Upsides, however, are many. Despite being as disparate in its climates as Zebes or SR388 ever were, Tallon IV feels like the most coherent and affecting world Samus has ever tackled, due to sheer quality of presentation. Dewy plant-life and twisted roots are obscured by scorched rock and dilapidated temples as you creep from the overworld into the depths of the Chozo ruins; echoing whistles fade to pleasant melodies as you leave the ruins to dive into a submerged frigate; serene curiosity sizzles into angry intensity as you march from the frigate into the blazing Magmoor caves. Through a combination of subtle visual effects and masterful music, Prime effectively maintains the series' lonely atmosphere while creating a creepy tension that's entirely its own.
The whole game feels like one prolonged immersive highlight, but highlight of highlights has to be your infiltration of a Space Pirate laboratory; Samus' mortal starfaring enemies have dug their vile claws into Tallon. The trip inbound takes in a few terrifying encounters with the wild nomads, but is mostly quiet, chilling the blood with cold ambience and bitter computer logs; an entire army of taskmaster generals and rowdy grunts has developed in your mind by the time you reach the core and pick up a new visor, triggering an environmental twist that ends up being far more frightening than it should be. After a desperate rush past brutal new enemies through the industrial caverns and groaning machinery, you finally burst back into the enchanting white of Phendrana and the tension drifts away on gentle snowfall and lilting pianos.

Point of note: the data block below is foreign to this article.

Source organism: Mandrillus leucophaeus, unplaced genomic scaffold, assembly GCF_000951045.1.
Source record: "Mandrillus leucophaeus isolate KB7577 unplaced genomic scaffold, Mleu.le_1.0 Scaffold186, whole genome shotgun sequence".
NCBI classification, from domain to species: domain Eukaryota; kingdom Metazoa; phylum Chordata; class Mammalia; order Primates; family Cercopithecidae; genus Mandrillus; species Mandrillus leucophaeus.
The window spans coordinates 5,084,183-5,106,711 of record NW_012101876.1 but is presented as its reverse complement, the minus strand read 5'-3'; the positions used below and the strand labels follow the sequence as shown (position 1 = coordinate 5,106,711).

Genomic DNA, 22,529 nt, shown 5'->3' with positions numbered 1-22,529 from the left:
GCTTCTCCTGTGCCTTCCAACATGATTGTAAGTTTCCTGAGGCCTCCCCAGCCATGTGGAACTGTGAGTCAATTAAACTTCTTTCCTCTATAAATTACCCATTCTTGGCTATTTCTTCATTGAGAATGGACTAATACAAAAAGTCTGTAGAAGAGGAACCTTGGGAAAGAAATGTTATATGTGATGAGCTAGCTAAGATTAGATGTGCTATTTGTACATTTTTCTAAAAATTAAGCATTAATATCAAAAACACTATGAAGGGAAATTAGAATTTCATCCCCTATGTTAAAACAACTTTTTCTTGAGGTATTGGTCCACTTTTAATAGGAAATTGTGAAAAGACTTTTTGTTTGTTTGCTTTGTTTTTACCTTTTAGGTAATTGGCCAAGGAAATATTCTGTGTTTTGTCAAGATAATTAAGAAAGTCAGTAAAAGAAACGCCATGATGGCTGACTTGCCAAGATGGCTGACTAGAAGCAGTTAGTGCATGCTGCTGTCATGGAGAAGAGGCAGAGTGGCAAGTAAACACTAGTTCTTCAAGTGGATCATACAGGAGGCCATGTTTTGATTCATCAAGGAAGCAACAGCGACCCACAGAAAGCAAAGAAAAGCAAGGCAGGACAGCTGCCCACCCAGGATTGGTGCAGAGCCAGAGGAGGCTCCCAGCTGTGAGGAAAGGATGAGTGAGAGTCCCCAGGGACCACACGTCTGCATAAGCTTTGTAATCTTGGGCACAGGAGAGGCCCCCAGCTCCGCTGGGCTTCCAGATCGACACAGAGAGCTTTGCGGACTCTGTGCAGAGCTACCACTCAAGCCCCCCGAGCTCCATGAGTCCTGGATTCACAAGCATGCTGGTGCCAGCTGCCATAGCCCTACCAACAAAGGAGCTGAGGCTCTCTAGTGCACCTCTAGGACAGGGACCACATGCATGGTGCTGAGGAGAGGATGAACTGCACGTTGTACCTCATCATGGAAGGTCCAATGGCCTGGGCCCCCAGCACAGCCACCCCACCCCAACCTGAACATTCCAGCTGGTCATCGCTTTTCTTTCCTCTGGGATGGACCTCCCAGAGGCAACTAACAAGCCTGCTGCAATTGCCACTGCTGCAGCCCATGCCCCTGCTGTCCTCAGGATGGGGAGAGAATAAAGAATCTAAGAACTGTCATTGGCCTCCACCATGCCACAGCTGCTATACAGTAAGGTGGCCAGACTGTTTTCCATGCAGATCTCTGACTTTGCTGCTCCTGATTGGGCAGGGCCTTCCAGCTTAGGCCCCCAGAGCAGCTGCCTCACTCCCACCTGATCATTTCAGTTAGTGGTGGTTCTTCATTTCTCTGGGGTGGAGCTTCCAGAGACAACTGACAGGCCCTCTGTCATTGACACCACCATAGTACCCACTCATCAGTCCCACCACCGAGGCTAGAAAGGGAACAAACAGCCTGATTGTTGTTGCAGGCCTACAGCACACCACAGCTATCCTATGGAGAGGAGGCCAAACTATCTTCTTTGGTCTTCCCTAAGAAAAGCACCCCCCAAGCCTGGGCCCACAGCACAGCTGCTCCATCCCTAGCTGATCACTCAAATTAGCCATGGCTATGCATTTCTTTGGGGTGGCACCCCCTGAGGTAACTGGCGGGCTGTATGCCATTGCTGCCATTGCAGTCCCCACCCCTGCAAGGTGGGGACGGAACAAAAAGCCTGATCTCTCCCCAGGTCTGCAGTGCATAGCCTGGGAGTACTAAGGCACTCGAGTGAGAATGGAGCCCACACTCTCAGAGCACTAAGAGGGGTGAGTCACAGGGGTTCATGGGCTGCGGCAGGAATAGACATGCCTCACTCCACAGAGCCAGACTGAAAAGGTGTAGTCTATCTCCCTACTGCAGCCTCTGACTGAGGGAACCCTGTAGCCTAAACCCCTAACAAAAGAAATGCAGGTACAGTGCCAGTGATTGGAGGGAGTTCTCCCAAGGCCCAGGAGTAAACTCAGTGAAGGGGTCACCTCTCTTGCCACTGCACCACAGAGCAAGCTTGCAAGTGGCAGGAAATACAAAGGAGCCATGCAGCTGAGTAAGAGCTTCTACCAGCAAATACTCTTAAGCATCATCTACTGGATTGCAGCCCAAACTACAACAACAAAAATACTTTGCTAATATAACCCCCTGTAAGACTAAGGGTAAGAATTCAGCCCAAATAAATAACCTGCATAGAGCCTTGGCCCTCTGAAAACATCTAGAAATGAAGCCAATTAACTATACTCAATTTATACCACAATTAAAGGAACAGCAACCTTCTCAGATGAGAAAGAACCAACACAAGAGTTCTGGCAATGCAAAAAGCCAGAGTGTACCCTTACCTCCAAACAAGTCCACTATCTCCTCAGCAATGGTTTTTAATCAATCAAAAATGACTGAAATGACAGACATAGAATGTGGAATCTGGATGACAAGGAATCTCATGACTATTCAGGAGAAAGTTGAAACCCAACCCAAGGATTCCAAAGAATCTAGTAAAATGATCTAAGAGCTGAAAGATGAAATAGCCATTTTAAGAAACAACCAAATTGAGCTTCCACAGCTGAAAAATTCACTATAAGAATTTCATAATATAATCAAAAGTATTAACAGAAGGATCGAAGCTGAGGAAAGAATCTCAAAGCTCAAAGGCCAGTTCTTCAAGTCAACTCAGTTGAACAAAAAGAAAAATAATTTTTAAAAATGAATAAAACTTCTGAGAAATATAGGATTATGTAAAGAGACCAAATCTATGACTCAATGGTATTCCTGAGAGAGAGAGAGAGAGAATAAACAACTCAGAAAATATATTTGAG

It's difficult not to love the game right there, in face of such gripping atmosphere. Considering that it's nigh-on impossible to find a moment in-between the pulse-quickening prologue and the vision-shattering finale in which that grip loosens, Metroid Prime is an easy game to like.